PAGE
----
Sen. Dianne Feinstein (D-CA), who chairs the Senate Intelligence Committee, harshly criticized the CIA and the rest of the intelligence community for failing to forecast the uprising in the Middle East and warned the White House not to intervene in Libya without international support.
“Our intelligence, and I see it all … was woefully inadequate. [The unrest in] Tunisia was the only intelligence we got right,” Feinstein told TPM Tuesday, adding that U.S. intelligence completely missed the instability in Egypt, Yemen and Bahrain.Feinstein chalked up the black hole on intelligence in the Middle East to the failure to have the right “human assets” gathering information on the ground, as well as a fundamental failure to analyze and evaluate open-source intelligence on social medium platforms. She also derided a briefing on the Middle East she received from intelligence officials last week, saying it contained “nothing that we didn’t see in the newspapers.”
“[CIA Director Leon] Panetta is aware of this, and he’s going to take action,” Feinstein said, noting she had reached out to him to share her concerns.
As air attacks against Libyan rebels grow more violent this week, Feinstein also pushed back against some of her colleagues calls for swift and strong U.S. military intervention.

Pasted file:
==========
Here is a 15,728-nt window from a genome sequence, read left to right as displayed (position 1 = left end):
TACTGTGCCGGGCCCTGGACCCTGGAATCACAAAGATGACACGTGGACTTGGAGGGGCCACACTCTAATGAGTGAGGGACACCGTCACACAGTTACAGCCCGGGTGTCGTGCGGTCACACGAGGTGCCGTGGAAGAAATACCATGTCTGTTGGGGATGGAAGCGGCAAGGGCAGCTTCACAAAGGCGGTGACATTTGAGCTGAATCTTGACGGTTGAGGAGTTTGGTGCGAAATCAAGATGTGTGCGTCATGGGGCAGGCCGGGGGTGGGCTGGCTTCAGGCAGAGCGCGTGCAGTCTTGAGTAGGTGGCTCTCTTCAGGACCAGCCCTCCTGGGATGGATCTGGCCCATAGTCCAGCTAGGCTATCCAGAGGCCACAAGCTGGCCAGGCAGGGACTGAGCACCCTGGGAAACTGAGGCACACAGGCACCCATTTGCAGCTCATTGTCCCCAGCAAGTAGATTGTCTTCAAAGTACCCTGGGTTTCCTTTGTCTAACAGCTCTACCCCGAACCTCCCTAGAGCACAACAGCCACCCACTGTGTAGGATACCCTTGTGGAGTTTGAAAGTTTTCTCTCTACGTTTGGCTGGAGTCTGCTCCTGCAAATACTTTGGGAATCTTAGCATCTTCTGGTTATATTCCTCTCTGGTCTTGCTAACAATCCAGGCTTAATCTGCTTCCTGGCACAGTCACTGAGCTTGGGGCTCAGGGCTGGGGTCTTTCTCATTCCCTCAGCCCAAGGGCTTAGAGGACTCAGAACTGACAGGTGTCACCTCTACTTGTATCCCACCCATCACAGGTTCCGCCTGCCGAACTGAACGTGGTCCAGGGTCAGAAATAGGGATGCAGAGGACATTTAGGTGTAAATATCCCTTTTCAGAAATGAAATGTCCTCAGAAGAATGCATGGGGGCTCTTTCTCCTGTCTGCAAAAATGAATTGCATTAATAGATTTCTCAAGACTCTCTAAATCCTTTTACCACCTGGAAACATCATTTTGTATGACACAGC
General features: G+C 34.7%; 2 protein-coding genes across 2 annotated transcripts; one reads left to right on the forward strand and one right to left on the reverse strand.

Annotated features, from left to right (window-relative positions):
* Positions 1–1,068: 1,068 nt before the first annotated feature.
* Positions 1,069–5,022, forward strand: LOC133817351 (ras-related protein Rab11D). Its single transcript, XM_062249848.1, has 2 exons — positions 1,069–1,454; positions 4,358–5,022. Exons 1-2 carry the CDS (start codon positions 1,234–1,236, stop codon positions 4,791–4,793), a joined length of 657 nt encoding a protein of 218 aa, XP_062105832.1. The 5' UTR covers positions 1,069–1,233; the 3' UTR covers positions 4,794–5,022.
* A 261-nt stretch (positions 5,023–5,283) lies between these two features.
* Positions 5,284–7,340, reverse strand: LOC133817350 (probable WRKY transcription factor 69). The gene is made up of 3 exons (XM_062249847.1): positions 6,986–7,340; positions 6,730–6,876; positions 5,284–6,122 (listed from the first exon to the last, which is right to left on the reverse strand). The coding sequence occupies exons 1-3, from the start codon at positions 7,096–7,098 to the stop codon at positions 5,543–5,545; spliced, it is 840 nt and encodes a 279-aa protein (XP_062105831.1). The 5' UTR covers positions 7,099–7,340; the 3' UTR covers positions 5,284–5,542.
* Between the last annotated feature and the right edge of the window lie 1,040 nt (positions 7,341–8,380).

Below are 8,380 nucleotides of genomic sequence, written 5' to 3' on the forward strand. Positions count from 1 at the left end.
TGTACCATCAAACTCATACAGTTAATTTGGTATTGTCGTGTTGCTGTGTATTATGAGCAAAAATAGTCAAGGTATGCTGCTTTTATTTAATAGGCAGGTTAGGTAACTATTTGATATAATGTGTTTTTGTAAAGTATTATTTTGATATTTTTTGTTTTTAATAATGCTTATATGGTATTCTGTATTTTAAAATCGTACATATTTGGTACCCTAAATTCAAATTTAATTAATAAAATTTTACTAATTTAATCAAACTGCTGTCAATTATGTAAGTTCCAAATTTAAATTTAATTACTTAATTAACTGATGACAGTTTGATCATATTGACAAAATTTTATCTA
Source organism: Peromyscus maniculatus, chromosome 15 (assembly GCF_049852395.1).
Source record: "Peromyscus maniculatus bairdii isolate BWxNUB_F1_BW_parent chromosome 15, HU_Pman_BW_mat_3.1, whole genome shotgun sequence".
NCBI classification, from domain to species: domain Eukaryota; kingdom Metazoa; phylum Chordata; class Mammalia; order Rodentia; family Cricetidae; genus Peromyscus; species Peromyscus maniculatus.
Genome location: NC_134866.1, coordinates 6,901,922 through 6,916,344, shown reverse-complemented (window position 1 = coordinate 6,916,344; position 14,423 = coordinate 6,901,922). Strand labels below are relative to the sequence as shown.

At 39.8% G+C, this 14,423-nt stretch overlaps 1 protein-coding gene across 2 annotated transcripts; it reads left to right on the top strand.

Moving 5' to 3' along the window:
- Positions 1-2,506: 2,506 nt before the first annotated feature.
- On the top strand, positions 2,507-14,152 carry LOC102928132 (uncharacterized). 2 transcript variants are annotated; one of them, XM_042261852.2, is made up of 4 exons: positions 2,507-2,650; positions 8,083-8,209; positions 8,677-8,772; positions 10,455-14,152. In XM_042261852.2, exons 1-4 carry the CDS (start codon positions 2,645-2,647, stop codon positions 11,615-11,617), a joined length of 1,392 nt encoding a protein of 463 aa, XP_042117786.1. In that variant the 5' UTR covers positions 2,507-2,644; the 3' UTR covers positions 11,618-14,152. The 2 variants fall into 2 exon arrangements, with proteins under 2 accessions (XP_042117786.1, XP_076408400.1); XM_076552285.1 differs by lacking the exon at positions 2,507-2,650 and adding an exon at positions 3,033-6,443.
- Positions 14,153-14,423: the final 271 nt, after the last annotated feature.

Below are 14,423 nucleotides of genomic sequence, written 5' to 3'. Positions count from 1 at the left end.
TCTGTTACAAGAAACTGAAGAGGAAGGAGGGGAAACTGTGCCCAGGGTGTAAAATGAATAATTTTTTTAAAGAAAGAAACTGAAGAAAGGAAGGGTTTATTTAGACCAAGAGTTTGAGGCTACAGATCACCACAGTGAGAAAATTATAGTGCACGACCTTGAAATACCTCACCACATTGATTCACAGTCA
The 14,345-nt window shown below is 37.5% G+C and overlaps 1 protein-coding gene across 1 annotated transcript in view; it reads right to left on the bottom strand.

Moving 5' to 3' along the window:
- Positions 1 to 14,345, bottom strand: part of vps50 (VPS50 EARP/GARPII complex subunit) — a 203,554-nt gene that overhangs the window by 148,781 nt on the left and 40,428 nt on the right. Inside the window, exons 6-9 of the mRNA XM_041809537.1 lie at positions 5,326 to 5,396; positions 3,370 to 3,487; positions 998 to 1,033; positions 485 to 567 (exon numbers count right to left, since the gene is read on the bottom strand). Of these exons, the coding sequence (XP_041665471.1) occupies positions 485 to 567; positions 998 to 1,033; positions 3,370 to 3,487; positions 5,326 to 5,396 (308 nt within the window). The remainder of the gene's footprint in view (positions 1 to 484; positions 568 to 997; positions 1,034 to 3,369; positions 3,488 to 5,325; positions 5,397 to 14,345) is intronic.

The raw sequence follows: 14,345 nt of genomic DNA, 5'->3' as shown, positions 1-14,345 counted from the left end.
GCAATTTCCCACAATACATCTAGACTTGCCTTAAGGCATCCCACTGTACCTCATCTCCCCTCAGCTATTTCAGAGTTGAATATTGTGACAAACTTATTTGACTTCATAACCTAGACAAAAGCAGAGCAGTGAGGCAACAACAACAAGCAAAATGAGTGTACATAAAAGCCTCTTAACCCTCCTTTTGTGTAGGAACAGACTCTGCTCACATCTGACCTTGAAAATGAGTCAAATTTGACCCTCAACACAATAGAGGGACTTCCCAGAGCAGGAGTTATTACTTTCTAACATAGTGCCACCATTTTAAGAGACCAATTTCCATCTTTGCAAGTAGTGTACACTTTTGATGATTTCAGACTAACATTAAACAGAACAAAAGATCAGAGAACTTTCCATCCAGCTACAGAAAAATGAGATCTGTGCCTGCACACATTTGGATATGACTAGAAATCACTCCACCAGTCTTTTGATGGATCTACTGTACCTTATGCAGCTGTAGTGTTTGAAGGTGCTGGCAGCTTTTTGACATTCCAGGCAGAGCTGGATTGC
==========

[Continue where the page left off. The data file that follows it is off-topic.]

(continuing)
“This is a civil war,” Feinstein said of the uprising in Libya. “This is a spiraling plume across the Middle East. … If you go in there now we will be faced with similar situations in other countries and we have our hands full in other places right now. We’re expecting a Spring offensive in Afghanistan.”
Instead of instituting a no-fly zone or arming rebels, Feinstein said we should wait for consensus from NATO and other international partners.
A chorus of senior senators from both parties, including Sens. John Kerry (D-MA), John McCain (R-AZ) and Lindsey Graham (R-SC), have stepped up their calls for a no-fly zone over Libya in recent day. Other senators, including Senate Armed Services Committee Chairman Carl Levin (D-MI), have backed the President’s more cautious approach.
Defense Secretary Robert Gates and Admiral Mike Mullen, chairman of the Joint Chiefs of Staff, last week warned against military intervention in another Arab country. He told a congressional panel last week that suppressing Libyan air forces would require military strikes.
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